TikTok has a list of requirements for both users and their content to qualify for the Creativity Program and directs creators to apply via the “Creator tools” section in the app settings. How, exactly, the program pays out remains vague, as TikTok says the amount is “calculated based on qualified views and RPM (average gross revenue per 1,000 qualified views),” the latter of which fluctuates based on several factors.
Until it becomes more clear how the Creativity Program works and whether TikTok creators feel like it’s more beneficial to them than the controversial Creator Fund, this is a good option to explore, but not to rely on for all your TikTok income.
2) Connect with brands on the Creator Marketplace
TikTok makes it easier than ever to connect with brands through their Creator Marketplace. Creators who meet the criteria in terms of followers and engagement will either be invited to join or allowed to apply. This adds them to a database of TikTokers searchable by brands looking to collaborate on sponsored content.
The amount of money a creator can make through the Creator Marketplace varies. Unlike with the Creativity Program, you and the brand will agree ahead of time as to how much you will be paid per post, and what their expectations are. Building a relationship with brands that make sense for your audience can lead to bigger collaborations in the future.
3) Create sponsored TikTok posts
The Creator Marketplace is one way to find sponsorships, but it’s not the only way. Often, brands will reach out to you directly once your account is gathering enough engagement to be of interest, but you can be proactive as well. Consider the current size of your following, as well as the type of content you create, and make a list of appropriate brands that might benefit from collaborating with you to promote their products or services.
If you’re reaching out to brands directly, you’ll want to create a press kit describing who you are. Include any press you’ve received, your TikTok analytics, and any other partnerships you may have already done with other companies.
From there, target companies you’re genuinely enthusiastic about and make it clear what you can bring to the table. If you create niche content that goes hand-in-hand with the company you would like to work with, you’ll be in a better position to sell both yourself to the company and its product to your audience.
4) Explore affiliate marketing
Affiliate marketing is where you advertise a product or service to your audience in return for a predetermined percentage of any sale made. This is done using a specific link or code. It’s one of the most common forms of advertising across social media platforms. While it isn’t likely to bring in large sums of money, it can serve as supplementary income, especially if you consider your audience’s interests and choose the partnerships wisely.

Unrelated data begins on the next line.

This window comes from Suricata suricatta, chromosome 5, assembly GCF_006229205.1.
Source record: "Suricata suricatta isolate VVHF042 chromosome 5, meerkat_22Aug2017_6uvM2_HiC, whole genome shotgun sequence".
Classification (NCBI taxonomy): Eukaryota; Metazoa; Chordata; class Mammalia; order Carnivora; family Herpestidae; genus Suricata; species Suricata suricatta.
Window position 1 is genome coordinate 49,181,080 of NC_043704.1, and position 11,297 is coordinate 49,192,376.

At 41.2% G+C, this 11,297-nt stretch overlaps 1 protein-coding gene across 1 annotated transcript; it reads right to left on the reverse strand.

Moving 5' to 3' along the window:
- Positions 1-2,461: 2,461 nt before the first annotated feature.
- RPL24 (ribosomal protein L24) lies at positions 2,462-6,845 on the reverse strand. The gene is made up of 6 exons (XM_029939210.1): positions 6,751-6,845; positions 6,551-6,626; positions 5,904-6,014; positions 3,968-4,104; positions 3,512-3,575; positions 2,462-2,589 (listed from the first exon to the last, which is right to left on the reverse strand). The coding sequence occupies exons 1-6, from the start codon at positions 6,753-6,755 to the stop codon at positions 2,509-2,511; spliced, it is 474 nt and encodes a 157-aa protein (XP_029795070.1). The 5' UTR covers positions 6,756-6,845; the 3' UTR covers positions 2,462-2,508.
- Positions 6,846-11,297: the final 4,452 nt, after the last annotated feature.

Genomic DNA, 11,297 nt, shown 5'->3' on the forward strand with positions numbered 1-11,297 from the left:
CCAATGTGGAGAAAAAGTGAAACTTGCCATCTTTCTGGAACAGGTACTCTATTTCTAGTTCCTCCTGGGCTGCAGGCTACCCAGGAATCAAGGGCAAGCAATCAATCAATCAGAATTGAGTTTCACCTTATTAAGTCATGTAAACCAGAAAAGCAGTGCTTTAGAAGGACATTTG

5) Cash in on TikTok’s virtual gifts
TikTok also makes it easy for creators to earn money through virtual gifts. To be eligible for virtual gifts, you again have to meet certain criteria regarding follower count, be at least 18 years old, and have an account that has been open for at least 30 days.
If you meet those criteria, you can enable gifts in the app, and fans will be able to send you these virtual rewards in response to videos or while you livestream on the platform. TikTok then awards Diamonds based on the video’s popularity, which creators can ultimately redeem for money.
When you hear “merchandise” in conjunction with TikTokers, you likely immediately think of t-shirts, hats, or other apparel that directly promote a specific brand or creator—and that’s a good place to start. If you have a particular video that went viral, you could capitalize on that with merchandise referencing it, or you could even just sell fun designs featuring your username or image—Fiverr is a great place to track down an artist who can work with your budget to get that up and running.
But there are other merchandising opportunities as well. Think outside of the box. If your TikTok is dedicated to book reviews, you can sell mugs or notebooks or even write your own book to promote to your audience. As your brand gets bigger, you may be able to partner with existing companies to create a puzzle, a makeup line, or something else that will resonate with your particular audience.
7) Advertise your TikTok videos
If you want to increase your revenue from TikTok, you have to build your audience. Ideally, most of this will happen organically as you create top-notch content, but sometimes, you have to spend money to make money. If you decide to promote your videos with paid ads, you can utilize TikTok’s ad manager to do so. This will likely be of particular interest to creators who have products or services to sell.
No matter the size of your audience, Patreon allows your most devoted fans to set up monthly payments to help fund your content. Many creators offer perks in return. This includes exclusive content, early access to new videos, or even the ability to chat with you.